As I mentioned before, I am receiving 5.8 mg of the trial drug MLN9708, which they have calculated as my Maximum Tolerated Dose (MTD). It turns out that the MTD is not a fixed value for each patient, but rather is normalized to the patient's Body Surface Area (BSA). I was curious about two things: 1) why use BSA?; and 2) how is BSA computed? So I decided to do a little research.
The ensuing discussion is a bit on the technical side (which is my wont). Some of you may tend to zone out, so I give you technophobes permission to skip the rest of this post. In fact, you can all skip the rest of this post if you like.
At first blush, one might think that dosage should be proportional to body weight rather than surface area. However, the objective is to estimate how well the body metabolizes and eliminates the medication. BSA is a better indicator of metabolic mass than body weight, since it is less affected by abnormal fat (adipose) mass, which just sits there like a lump.
There are numerous formulas in the literature for calculating BSA, but the most prevalent one in use today for clinical purposes is:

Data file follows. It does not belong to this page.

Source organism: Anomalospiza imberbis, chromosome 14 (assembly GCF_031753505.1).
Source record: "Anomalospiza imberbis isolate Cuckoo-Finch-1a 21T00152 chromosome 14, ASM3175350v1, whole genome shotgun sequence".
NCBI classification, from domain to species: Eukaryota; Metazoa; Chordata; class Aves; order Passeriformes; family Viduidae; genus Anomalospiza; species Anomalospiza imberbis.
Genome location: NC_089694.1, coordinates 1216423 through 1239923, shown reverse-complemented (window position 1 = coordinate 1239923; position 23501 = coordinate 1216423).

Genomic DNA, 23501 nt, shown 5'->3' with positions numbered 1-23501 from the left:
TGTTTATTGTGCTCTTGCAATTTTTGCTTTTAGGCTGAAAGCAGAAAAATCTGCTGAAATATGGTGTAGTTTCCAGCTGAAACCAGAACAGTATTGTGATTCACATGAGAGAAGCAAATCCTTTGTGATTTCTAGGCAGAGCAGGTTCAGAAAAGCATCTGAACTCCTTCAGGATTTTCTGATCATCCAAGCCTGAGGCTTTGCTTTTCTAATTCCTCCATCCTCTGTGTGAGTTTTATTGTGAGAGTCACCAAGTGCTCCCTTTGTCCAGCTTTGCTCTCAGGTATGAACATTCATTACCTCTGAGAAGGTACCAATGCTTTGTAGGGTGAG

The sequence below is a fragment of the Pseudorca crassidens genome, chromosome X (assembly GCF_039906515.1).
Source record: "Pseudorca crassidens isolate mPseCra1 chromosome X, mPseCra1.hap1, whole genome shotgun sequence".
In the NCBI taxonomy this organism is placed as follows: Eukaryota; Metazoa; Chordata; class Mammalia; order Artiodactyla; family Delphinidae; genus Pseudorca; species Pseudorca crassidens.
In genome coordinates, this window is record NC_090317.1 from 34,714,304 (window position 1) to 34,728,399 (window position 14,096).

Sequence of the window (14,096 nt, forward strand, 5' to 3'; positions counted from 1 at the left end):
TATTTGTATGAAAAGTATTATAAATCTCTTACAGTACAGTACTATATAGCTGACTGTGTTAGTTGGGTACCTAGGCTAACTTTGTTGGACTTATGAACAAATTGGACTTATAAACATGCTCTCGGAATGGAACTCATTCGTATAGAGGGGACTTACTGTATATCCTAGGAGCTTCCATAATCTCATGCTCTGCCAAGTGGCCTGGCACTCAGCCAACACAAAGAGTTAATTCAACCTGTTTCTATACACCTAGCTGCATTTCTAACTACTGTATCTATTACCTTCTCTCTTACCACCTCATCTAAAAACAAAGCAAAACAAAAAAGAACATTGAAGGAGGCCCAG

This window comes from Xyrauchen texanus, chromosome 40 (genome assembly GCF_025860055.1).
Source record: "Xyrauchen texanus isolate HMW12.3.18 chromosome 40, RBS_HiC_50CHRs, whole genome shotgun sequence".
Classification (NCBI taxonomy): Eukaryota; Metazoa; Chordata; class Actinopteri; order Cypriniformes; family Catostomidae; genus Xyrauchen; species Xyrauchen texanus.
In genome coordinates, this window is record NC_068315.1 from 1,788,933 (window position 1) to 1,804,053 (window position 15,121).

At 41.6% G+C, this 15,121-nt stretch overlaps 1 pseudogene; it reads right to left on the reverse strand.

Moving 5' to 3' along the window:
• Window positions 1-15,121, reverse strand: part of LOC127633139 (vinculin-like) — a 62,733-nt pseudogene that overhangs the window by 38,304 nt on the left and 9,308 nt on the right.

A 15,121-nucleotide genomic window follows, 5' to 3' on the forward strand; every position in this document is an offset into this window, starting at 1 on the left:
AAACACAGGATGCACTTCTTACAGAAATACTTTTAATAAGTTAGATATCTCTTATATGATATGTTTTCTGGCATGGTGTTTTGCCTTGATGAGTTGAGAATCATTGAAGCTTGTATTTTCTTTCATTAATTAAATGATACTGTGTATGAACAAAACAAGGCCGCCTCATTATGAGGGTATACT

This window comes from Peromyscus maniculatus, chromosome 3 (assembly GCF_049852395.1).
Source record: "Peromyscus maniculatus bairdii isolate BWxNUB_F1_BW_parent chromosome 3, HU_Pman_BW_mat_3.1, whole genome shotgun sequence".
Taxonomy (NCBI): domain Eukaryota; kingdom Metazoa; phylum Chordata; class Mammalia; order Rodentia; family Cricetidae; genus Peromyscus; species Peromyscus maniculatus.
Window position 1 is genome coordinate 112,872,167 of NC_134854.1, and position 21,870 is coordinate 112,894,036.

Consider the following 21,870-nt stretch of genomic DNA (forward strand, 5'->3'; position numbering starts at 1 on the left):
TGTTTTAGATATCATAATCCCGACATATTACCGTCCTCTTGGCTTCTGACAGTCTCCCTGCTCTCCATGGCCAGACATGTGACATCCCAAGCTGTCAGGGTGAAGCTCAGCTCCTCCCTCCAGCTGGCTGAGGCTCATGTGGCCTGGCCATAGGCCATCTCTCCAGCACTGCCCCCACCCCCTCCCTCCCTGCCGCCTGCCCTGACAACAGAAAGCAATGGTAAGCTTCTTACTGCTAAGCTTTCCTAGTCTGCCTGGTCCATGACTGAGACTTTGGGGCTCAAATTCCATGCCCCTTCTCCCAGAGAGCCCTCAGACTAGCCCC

BSA (sq m) = SQRT [ weight (kg) x height (cm) / 3600]
This formula was first published by Mosteller in 1987. It is gaining support as a common standard for chemotherapy medicine doses, mainly because it can be memorized and easily computed with a hand-held calculator. Note that this formula is not dimensionally correct, so the the 3600 is simply a classic "fudge factor", based on fitting the formula to American height and weight percentile data.
The average BSA value for adult men in the USA is 1.9 sq m. My BSA computes to be 1.96 sq m. (I obviously have an excess of that adipose fat stuff.) The MTD level of the MLN9708 drug has been determined in this Phase 1 clinical trial to be 2.97 mg per sq m of BSA. Thus, my computed dose level is 1.96 x 2.97 = 5.8 mg.
I don't know about you, but I feel much better having put these burning questions to rest. I'll try not to be too nerdy in future posts, but sometimes I just can't help myself.